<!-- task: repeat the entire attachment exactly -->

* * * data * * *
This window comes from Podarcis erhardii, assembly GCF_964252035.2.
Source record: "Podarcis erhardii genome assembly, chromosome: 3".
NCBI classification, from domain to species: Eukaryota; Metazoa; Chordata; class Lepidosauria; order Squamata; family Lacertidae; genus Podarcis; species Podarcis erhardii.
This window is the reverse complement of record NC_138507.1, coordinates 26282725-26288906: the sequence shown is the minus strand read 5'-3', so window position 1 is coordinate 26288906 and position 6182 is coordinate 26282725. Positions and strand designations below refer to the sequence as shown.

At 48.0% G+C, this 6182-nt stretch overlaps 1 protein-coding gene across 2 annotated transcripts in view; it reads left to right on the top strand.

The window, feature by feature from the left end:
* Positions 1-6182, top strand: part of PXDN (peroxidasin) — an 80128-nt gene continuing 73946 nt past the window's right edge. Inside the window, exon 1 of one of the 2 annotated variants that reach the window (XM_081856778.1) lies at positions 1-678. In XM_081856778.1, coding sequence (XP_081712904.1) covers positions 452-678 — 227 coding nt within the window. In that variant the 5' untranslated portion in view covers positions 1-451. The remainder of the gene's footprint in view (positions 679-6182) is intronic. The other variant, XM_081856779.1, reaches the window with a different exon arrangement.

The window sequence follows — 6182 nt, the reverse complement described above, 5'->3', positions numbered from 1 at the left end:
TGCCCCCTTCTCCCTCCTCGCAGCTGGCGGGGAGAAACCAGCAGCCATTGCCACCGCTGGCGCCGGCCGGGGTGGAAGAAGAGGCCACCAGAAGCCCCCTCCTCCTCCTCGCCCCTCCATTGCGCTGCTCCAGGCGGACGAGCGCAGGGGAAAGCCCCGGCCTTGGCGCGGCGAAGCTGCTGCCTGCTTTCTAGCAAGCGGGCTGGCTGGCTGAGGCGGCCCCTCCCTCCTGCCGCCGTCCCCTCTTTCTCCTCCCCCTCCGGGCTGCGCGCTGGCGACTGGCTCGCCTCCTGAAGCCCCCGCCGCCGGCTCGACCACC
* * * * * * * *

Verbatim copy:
This window comes from Podarcis erhardii, assembly GCF_964252035.2.
Source record: "Podarcis erhardii genome assembly, chromosome: 3".
NCBI classification, from domain to species: Eukaryota; Metazoa; Chordata; class Lepidosauria; order Squamata; family Lacertidae; genus Podarcis; species Podarcis erhardii.
This window is the reverse complement of record NC_138507.1, coordinates 26282725-26288906: the sequence shown is the minus strand read 5'-3', so window position 1 is coordinate 26288906 and position 6182 is coordinate 26282725. Positions and strand designations below refer to the sequence as shown.

At 48.0% G+C, this 6182-nt stretch overlaps 1 protein-coding gene across 2 annotated transcripts in view; it reads left to right on the top strand.

The window, feature by feature from the left end:
* Positions 1-6182, top strand: part of PXDN (peroxidasin) — an 80128-nt gene continuing 73946 nt past the window's right edge. Inside the window, exon 1 of one of the 2 annotated variants that reach the window (XM_081856778.1) lies at positions 1-678. In XM_081856778.1, coding sequence (XP_081712904.1) covers positions 452-678 — 227 coding nt within the window. In that variant the 5' untranslated portion in view covers positions 1-451. The remainder of the gene's footprint in view (positions 679-6182) is intronic. The other variant, XM_081856779.1, reaches the window with a different exon arrangement.

The window sequence follows — 6182 nt, the reverse complement described above, 5'->3', positions numbered from 1 at the left end:
TGCCCCCTTCTCCCTCCTCGCAGCTGGCGGGGAGAAACCAGCAGCCATTGCCACCGCTGGCGCCGGCCGGGGTGGAAGAAGAGGCCACCAGAAGCCCCCTCCTCCTCCTCGCCCCTCCATTGCGCTGCTCCAGGCGGACGAGCGCAGGGGAAAGCCCCGGCCTTGGCGCGGCGAAGCTGCTGCCTGCTTTCTAGCAAGCGGGCTGGCTGGCTGAGGCGGCCCCTCCCTCCTGCCGCCGTCCCCTCTTTCTCCTCCCCCTCCGGGCTGCGCGCTGGCGACTGGCTCGCCTCCTGAAGCCCCCGCCGCCGGCTCGACCACC